" AND WHEREAS the House of Commons represents ALL THE COMMONS “ot the realm, and the consent of the House of Commons binds the consent of "all the Commons of the realm, in all cases on which the legislature is compe"tent to decide.
“AND WHEREAS NO MAN is, or can be, actually represented who hath not a “ Vote in the election of his Representative.
" AND WHEREAS it is the RIGHT of EVERY COMMONER of this realm " (infants, persons of insane mind, and criminals incapacitated by law, only ex“cepted) to have a vote in the election of the Representative who is to give his “ consent to the making of laws by which he is to be bound.
"AND WHEREAS the number of persons who are suffered to vote for electing " the members of the House of Commons, do not at this time amount to one“sixth part of the whole Commons of this realm, whereby far the greater part of " the said Commons are deprived of their right to elect their Representatives; "and the consent of the majority of the whole community to the passing of “ laws is given by persons whom they have not delegated for such purpose ; and " the majority of the said community are governed by laws made by a very U small part of the said community, and to which the said majority have not in " fact consented by themselves, or by their Representatives.
" AND WHEREAS the state of election of members of the House of Commons, " bath, in process of time, so grossly deviated froin its simple and natural prin: "ciple of representation and equality, that in several places the members are " returned by the property of one man; that the smallest boroughs send as “ many members as the largest counties; and that a majority of the repre. "sentatives of the whole nation are chosen by a number of voters not exceeding " twelte thousand.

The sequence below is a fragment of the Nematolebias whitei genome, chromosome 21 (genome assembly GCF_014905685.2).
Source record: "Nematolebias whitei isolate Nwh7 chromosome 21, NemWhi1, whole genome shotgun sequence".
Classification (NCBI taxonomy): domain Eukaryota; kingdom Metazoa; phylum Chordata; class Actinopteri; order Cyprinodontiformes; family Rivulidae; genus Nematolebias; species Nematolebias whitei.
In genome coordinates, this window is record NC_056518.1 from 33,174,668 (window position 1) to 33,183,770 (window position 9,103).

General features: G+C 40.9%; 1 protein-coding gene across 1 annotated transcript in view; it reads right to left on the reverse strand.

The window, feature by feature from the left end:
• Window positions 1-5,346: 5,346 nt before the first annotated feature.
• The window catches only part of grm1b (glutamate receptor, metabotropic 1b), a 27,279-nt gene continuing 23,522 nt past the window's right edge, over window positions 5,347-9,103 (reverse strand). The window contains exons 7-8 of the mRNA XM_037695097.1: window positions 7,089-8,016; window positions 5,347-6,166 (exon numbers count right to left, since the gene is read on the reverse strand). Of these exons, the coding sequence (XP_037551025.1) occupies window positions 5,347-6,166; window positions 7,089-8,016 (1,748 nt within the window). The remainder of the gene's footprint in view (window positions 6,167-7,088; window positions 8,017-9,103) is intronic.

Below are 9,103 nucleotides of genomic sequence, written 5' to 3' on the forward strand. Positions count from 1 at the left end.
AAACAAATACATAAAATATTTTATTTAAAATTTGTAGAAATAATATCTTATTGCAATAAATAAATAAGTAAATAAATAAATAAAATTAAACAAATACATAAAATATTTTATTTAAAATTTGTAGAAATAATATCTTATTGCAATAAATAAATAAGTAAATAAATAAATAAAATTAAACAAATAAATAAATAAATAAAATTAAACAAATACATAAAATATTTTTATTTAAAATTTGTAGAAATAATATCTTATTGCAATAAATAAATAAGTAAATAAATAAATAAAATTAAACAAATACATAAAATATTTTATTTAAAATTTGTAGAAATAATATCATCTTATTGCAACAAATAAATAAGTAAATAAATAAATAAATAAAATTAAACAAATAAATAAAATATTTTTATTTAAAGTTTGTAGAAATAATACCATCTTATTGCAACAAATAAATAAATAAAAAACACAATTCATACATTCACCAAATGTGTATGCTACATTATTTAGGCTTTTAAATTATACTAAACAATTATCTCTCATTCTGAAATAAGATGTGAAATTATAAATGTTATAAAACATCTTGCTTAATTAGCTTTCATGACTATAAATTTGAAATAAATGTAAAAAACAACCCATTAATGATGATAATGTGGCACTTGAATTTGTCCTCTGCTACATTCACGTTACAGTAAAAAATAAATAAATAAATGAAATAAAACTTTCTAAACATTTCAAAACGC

“Now FOR REMEDY of such partial and unequal representation, and of the " many mischiefs which have arisen therefrom ; and for restoring, asserting, and "maintaining the RIGHTS OF THE COMMONS of this realm, be it declared and “ enacted, and it is hereby declared and enacted, by the King's most excellent “ Majesty, by and with the advice and consent of the Lords Spiritual and " Temporal, and Commons, in this present Parliament assembled, and by the "authority of the same: That every commoner of this realm (excepting only "infants, persons of insane mind, and criminals incapacitated by law), hath a "natural, unalienable, and equal right to vote in the election of his Representative “ in Parliament.
“AND WHEREAs it was accorded by statute in the fourth year of the reign of “ King Edward the Third, ‘that a Parliament should be holden every year once, "and more often if need be;' which statute was confirmed by another statute, " passed in the 36th year of the reign of the said King Edward the Third ; and " the practice in ancient times was for writs to issue for the election of a new " Parliament every year.
"AND WHEREAS FREQUENT ELECTIONS are indispensably necessary to "enable the Commons to alter and amend the choice of their representatives as " they may see occasion; and such elections ought to be as frequent as may be " consistent with the use of a representative body; and the ancient practice of " annual elections is well calculated for such purpose.
“AND WHEREAS Triennial and Septennial Parliaments, by rendering the ex“ercise of the right of election less frequent, tend to make the Representatives " less dependent on their Constituents, than they always ought to be; and also “ deprivo the Commons for many years after they come of age, of their franchise " of electing their own representatives; Be it declared and enacted by the " authority aforesaid, That the ELECTION of members to serve in the House of “ Commons ought to be ANNUAL.”